Copyright James Bellorini 2020.

This post reflects on the questions we’ve been asked in this week’s Module assignment work regarding whether we think we can be original anymore as photographers.

I’m not a huge believer in the pursuit of originality. I don’t think there is any point. Outside of the totally unique mixture of oneself (history, family, experiences, interests etc) that might be present in a photographers practice, I think it is almost an impossibility to create photographic work that is entirely original.

It’s not even in any way unique to call oneself a photographer these days. Everyone is. The plethora of digital image-making, from the most personal of environments to the biggest commercial operation, is a marker of this. It is a visual overwhelm which David Bate reflects on in his discussion on the scopic drive in Photography – The Key Concepts as a result of which we can no longer ‘understand the visual condition we are in’ (Bate, 2016, p. 214) **.

Indeed, is it not the case that technology itself is the originator these days of much of our visual understanding and creation? Where a new device, algorithm, or software programme offers a fleeting novel vision at the cutting edge of tech development; the tool itself offering the ‘originality’ and frequently doing the work of new visualisation whilst the content is not so unique. Then imitation (or trend) is also just around the corner; think of drone photography which, just a few years ago, offered a ‘new’ way of seeing to the general public (anyone connected to the military had seen this way for years beforehand) but has rapidly become another over-saturated visual language. This is not to take away from the pleasant, interesting images created or the creative aspects of the practices my statement covers, I’m just making a point that, as the old adage says, there’s nothing that is new under heaven (and in the digital age even less so).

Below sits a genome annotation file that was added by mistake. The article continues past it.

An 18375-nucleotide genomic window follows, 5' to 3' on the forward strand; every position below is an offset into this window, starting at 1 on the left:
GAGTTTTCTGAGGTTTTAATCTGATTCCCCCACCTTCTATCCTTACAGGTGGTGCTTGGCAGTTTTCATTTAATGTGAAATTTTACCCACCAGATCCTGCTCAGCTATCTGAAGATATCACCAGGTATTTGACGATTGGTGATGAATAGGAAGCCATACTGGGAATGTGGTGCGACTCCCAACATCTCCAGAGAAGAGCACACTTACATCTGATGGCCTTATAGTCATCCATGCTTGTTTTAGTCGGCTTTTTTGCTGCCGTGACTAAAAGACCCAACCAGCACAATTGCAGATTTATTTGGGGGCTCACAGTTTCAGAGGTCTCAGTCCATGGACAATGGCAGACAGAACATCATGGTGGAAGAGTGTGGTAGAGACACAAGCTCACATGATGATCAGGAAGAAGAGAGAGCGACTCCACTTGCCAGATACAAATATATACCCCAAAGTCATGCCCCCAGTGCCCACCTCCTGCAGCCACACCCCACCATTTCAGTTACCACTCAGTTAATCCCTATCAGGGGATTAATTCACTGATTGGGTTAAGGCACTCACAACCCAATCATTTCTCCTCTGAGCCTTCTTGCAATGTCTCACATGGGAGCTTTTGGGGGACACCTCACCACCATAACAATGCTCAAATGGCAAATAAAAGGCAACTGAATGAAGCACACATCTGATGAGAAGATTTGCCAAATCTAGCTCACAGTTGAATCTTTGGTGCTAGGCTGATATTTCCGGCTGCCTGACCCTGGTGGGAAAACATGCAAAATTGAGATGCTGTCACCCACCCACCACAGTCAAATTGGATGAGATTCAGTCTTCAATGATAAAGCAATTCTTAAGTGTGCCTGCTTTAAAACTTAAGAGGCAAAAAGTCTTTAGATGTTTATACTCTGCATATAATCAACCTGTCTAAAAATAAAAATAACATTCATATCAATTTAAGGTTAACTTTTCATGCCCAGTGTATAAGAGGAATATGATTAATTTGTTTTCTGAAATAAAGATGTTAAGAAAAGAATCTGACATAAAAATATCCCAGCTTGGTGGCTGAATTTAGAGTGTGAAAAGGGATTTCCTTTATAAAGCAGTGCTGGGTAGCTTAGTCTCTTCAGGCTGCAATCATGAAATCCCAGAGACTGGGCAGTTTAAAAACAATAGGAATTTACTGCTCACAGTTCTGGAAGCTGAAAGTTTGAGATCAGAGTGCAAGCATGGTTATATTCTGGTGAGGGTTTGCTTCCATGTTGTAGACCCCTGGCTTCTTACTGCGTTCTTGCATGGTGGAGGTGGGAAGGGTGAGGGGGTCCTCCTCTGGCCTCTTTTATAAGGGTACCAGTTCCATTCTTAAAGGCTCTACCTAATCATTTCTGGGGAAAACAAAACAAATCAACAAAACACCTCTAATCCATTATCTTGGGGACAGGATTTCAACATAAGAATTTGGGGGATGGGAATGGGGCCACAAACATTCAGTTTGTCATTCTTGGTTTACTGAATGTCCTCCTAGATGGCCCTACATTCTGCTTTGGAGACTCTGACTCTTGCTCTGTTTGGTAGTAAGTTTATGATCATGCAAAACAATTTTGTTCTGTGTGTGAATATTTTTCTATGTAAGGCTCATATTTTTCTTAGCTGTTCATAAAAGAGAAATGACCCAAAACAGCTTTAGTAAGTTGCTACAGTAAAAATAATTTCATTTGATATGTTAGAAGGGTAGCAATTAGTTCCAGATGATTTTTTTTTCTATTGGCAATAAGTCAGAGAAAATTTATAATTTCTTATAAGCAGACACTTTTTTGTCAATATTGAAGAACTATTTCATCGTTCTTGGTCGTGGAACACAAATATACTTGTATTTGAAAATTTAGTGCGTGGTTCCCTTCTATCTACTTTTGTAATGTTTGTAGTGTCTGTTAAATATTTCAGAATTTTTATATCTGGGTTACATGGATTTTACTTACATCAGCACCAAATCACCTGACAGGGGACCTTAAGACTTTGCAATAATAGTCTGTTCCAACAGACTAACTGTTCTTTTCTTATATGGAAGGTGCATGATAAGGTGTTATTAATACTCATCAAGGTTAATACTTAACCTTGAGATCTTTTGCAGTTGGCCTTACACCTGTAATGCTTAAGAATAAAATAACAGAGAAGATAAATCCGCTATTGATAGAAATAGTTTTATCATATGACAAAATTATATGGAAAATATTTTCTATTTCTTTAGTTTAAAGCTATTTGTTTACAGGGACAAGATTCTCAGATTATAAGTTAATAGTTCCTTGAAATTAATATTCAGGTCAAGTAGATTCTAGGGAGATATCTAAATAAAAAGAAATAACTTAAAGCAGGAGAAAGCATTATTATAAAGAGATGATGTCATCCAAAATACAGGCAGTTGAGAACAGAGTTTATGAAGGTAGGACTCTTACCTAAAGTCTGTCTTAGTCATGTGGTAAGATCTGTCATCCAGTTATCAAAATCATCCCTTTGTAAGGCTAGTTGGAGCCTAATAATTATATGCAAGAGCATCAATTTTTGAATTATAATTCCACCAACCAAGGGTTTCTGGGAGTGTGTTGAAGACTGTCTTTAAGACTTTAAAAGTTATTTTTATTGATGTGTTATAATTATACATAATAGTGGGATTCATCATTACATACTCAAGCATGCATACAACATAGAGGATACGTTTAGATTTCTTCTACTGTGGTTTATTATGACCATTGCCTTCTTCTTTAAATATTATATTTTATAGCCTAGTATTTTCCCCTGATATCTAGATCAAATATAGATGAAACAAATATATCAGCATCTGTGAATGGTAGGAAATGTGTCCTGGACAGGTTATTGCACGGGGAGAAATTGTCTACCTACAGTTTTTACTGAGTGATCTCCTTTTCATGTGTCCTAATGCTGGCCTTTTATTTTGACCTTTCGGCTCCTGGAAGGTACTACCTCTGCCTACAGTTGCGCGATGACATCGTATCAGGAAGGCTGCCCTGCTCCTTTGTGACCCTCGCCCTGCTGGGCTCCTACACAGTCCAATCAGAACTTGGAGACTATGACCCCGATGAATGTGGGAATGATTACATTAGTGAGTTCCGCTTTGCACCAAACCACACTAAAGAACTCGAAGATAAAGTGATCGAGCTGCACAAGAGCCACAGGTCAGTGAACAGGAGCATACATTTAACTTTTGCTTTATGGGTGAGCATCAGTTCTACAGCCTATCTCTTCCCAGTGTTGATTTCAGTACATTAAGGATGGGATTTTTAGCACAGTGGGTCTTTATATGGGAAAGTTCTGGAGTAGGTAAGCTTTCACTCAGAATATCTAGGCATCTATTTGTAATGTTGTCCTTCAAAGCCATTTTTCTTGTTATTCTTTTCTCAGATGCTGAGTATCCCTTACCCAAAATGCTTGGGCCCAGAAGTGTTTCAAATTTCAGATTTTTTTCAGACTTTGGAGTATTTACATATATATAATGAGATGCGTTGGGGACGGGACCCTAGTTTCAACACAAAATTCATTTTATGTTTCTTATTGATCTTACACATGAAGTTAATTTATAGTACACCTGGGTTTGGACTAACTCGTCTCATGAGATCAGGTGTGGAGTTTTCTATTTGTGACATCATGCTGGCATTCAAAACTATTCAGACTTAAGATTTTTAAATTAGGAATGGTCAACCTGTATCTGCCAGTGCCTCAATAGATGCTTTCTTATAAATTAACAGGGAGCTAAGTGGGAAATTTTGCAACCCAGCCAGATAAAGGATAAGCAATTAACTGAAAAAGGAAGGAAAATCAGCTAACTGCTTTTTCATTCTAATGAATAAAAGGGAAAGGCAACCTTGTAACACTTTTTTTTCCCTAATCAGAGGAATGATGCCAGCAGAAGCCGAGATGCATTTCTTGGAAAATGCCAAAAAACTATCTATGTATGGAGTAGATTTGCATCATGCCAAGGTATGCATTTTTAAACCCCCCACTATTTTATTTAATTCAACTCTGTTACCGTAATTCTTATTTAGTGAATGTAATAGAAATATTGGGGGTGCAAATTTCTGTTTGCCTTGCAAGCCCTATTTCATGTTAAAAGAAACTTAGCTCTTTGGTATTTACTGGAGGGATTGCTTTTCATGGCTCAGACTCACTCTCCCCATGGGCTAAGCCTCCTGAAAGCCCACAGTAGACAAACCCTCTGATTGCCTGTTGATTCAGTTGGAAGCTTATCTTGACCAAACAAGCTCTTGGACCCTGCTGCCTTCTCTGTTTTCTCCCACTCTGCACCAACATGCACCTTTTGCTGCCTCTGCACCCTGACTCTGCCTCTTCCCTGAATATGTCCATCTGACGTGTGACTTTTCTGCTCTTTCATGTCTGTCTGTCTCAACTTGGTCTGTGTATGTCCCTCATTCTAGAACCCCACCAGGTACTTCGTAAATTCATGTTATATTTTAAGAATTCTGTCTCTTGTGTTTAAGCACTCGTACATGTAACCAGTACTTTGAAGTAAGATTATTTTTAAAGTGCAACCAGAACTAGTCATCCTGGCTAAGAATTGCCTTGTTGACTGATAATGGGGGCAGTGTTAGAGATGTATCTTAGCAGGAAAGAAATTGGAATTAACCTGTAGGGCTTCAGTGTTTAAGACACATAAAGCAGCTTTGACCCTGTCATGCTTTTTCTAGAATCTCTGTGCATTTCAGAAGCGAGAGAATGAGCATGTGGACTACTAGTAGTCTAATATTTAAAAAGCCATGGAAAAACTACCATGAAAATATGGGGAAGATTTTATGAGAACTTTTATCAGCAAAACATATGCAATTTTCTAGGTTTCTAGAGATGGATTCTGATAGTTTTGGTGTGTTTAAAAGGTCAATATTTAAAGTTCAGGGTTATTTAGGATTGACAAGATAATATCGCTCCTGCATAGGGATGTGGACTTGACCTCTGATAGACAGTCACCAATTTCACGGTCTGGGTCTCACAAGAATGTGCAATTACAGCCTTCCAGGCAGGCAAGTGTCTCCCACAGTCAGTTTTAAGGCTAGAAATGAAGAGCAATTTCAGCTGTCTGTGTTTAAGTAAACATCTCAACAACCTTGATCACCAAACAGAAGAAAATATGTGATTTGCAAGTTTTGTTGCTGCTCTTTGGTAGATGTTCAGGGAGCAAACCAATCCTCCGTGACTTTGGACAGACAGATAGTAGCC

What intrigues me far more than a quest for originality is, as John Berger states in Understanding A Photograph , ‘the quality of the quotation chosen’ (Berger, 1967, p. 89). Berger’s lucid discussion here is framed in the context of how a photograph is made, in that it is ‘quoting’ from life; the photographer is making a deliberate selection: ‘A photograph quotes from appearances’. He goes on to say: ‘The ‘length’ of the quotation has nothing to do with exposure time. It is not temporal length’, Berger sees the difference in ‘the narrative range. . . It is not time that is prolonged but meaning‘ (my italics). He is making a case for the importance of ideas in a photograph, the depth and breadth of which changes from image to image dependent on the ‘quotation’ of life present in the image. Those ideas go on to ‘articulate a set of correspondences which provoke in the viewer a recognition. . . This recognition may remain at the level of a tacit agreement with memory, or it may become conscious. When this happens, it is formulated as an idea’ (Berger, 1967, p.90).

It is this experiential process that I would like to believe my work can achieve for both the viewer and myself. At least that is my aim. The pursuit of complete originality in photography is for fool’s gold, but the quality of narrative and ideas is, in my opinion, not. They might be all we have left in the future of photography in any case, especially as artificial intelligence threatens the very nature of image content and, by extension, human connectivity.

** By way of synchronicity (and to underline my point), as I was writing this, my Youtube account informed me there was a new video by the ever-insightful Ted Forbes on his Art of Photography channel. He is taking a look at Sony’s new mobile phone cameras. Forbes says explicitly: ‘We communicate with a visual language more than we ever have in human history.’ I’ve linked to his video below; though it is a tech review and not a critical discussion, it clearly makes my point for me .


Bate, D. 2016. Photography – The Key Concepts. London: Bloomsbury.

Berger, J. 1967. Understanding A Photograph. 21st edn. London: Penguin.


The Art of Photography. 2020. Sony Xperia 1 ii: A9 in a Smartphone. [Camera review]. Available at: